"My father was a Linfield fan and I wanted to play for the biggest club in the land," he adds.
"I had great memories at Castlereagh Park and still have good friends at the club.
"Maybe some people were not happy with the way I left, but I made a decision.
"Peter Rafferty was coming to the end of his playing days, so the Blues were looking for a replacement.
"The Blues approached Ards to sort out a transfer fee. The club didn't want to release me, but when Linfield come knocking you don't turn down the chance. It ended in a bit of a dispute as I was under contract, but it was eventually sorted out.
"Linfield were very much a dominant force in the League. It was a bit of an ordeal going into a side like that, although I had to wait on my chance.
"Lindsay McKeown had the calming influence at the back. Roy Walsh was also there, along with John Garrett, Colin Crawford and Gary McCartney.
"We had Peter Dornan, Tom Sloan and Lee Doherty in the middle and Martin McGaughey and Trevor Anderson up front, while George Dunlop and Tommy Wright were the two goalkeepers.
"One of the many highlights at Linfield would have been playing in the 1983 European Cup against Benfica in the Stadium of Light.
"Even though the ground was only half-full, there were still 35,000 fans there. It was a brilliant experience. We did well for 70-odd minutes, and they beat us 3-0.
"I've three title-winning medals from my five years at the Blues and I also captained the team on quite a few occasions, which was a big honour.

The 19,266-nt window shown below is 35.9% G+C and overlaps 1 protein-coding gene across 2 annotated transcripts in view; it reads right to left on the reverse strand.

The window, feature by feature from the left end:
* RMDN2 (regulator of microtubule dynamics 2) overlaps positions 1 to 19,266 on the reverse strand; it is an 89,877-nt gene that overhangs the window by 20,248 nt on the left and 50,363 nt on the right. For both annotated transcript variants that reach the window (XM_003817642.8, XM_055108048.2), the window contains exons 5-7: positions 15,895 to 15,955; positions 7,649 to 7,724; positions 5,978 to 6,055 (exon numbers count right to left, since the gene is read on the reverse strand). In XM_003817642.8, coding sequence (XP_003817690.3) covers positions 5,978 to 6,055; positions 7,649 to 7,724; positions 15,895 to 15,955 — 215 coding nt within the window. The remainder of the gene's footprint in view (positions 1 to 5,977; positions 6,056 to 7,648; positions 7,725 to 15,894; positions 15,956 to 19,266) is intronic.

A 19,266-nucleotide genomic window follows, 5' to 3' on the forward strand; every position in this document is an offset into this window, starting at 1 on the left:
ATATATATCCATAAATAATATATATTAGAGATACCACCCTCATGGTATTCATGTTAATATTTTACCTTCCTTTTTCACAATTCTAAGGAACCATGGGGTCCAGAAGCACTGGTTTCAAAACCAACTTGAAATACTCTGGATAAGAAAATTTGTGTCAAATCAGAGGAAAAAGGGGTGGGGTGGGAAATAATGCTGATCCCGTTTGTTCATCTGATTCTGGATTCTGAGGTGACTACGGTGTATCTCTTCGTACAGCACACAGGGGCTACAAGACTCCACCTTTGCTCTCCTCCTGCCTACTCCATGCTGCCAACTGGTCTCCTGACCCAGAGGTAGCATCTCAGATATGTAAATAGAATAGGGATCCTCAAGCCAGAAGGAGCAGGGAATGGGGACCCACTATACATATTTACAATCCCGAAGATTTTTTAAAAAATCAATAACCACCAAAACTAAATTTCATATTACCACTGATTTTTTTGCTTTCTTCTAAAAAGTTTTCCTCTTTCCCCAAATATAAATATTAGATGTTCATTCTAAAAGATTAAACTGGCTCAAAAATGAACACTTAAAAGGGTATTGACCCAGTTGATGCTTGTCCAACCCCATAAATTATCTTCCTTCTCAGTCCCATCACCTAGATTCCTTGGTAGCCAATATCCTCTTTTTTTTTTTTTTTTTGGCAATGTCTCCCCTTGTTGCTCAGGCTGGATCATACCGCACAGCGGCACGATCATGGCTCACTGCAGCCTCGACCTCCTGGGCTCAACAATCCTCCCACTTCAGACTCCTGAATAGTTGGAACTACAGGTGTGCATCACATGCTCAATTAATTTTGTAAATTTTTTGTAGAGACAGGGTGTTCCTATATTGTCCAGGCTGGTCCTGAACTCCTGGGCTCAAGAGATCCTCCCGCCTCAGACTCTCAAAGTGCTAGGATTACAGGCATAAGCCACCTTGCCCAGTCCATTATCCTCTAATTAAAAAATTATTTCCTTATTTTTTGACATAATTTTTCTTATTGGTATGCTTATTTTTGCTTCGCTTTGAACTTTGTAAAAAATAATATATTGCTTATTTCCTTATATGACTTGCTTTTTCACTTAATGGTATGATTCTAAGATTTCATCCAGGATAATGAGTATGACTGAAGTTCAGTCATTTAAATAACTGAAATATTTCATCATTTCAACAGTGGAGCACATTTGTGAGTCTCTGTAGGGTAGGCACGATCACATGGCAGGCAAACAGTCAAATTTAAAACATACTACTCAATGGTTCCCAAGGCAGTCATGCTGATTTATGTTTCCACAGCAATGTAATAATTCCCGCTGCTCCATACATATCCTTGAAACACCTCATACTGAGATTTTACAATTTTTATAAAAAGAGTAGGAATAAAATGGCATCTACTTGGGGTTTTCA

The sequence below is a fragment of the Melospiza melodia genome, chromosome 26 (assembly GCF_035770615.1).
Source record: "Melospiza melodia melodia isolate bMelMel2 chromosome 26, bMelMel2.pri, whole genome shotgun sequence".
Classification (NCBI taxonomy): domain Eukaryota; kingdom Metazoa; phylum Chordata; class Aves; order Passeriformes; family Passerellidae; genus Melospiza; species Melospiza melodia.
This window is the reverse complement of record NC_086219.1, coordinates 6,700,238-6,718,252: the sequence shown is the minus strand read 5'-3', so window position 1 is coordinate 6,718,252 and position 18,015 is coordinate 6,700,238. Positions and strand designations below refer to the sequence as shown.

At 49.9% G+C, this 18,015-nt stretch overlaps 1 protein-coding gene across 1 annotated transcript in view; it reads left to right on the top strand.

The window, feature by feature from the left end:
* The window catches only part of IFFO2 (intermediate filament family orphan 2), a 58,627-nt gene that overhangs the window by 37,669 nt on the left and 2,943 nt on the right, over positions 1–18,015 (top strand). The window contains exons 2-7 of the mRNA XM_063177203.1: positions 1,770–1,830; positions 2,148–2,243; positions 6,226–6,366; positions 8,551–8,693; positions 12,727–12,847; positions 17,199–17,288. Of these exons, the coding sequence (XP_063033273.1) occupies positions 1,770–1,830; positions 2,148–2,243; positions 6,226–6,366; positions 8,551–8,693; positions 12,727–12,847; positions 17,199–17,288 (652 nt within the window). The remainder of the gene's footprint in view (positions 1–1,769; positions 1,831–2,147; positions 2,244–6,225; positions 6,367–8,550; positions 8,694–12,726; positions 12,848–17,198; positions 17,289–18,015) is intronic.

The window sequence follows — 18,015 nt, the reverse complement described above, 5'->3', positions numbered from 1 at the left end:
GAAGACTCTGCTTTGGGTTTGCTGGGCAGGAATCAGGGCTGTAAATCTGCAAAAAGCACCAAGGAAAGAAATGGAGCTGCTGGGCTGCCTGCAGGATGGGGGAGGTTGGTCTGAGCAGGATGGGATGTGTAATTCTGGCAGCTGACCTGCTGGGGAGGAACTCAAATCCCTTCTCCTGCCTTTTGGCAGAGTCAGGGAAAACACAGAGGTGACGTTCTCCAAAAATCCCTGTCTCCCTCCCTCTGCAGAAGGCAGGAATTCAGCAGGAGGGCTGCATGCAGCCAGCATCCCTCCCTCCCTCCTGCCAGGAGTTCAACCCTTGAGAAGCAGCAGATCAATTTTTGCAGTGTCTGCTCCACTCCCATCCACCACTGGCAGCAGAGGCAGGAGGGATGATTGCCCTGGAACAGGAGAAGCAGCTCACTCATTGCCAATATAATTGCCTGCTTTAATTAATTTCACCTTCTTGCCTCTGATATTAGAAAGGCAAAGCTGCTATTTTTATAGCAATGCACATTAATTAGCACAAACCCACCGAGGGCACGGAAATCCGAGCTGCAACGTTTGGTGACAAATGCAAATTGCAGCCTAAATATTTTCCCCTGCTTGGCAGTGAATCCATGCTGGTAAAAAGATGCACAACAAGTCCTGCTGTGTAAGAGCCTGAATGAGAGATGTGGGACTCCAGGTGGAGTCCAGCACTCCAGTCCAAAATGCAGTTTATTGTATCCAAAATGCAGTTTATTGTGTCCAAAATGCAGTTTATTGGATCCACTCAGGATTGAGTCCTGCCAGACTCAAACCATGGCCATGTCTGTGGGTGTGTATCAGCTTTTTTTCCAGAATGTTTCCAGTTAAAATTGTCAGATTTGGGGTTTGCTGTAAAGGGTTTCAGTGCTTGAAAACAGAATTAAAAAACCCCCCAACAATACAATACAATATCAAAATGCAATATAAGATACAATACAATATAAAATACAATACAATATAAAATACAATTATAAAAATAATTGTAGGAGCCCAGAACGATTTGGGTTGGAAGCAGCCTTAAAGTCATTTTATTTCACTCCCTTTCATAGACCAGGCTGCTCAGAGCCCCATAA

"I was also fortunate to be part of the squad that toured the United States of America, organised by the late Noel Lemon. That was a fantastic experience.
"However, I've only one Irish Cup-winning medal. That was in my second season, in 1982. We beat Coleraine 2-1 in the Final. I was playing against Dessie Dickson and was actually named man of the match, so I must have done something right.
"Billy Bingham, the Northern Ireland team boss, was at the game and he called me into the international squad to train. That was a nice little privilege, but it was as far as that went.
"The Big Two games against Glentoran were special. They had a strong side with Jim Cleary, Raymond Morrison, Billy Caskey, Barney Bowers and Rab McCreery. They also had Alan Harrison at centre-back, who was a great player."
Following on from the Benfica experience, the Blues were drawn against Shamrock Rovers the following season. It was an occasion that lingers vividly in George's memory bank.
"It was one of those times when I was sent off," he smiles.
"I had a run-in with Dermott Keely. We clashed on the halfway line. I knew he was going in to do me.